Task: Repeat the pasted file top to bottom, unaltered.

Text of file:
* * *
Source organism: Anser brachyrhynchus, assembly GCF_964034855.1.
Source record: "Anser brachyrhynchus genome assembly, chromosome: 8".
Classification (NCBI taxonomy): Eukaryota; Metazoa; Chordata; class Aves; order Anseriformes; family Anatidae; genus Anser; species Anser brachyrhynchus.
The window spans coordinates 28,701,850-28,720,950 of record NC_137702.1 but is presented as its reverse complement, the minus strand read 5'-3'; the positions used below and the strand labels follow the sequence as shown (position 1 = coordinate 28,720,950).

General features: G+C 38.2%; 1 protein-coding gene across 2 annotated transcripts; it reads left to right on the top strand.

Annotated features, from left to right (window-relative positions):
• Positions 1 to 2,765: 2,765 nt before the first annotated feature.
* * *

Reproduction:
Source organism: Anser brachyrhynchus, assembly GCF_964034855.1.
Source record: "Anser brachyrhynchus genome assembly, chromosome: 8".
Classification (NCBI taxonomy): Eukaryota; Metazoa; Chordata; class Aves; order Anseriformes; family Anatidae; genus Anser; species Anser brachyrhynchus.
The window spans coordinates 28,701,850-28,720,950 of record NC_137702.1 but is presented as its reverse complement, the minus strand read 5'-3'; the positions used below and the strand labels follow the sequence as shown (position 1 = coordinate 28,720,950).

General features: G+C 38.2%; 1 protein-coding gene across 2 annotated transcripts; it reads left to right on the top strand.

Annotated features, from left to right (window-relative positions):
• Positions 1 to 2,765: 2,765 nt before the first annotated feature.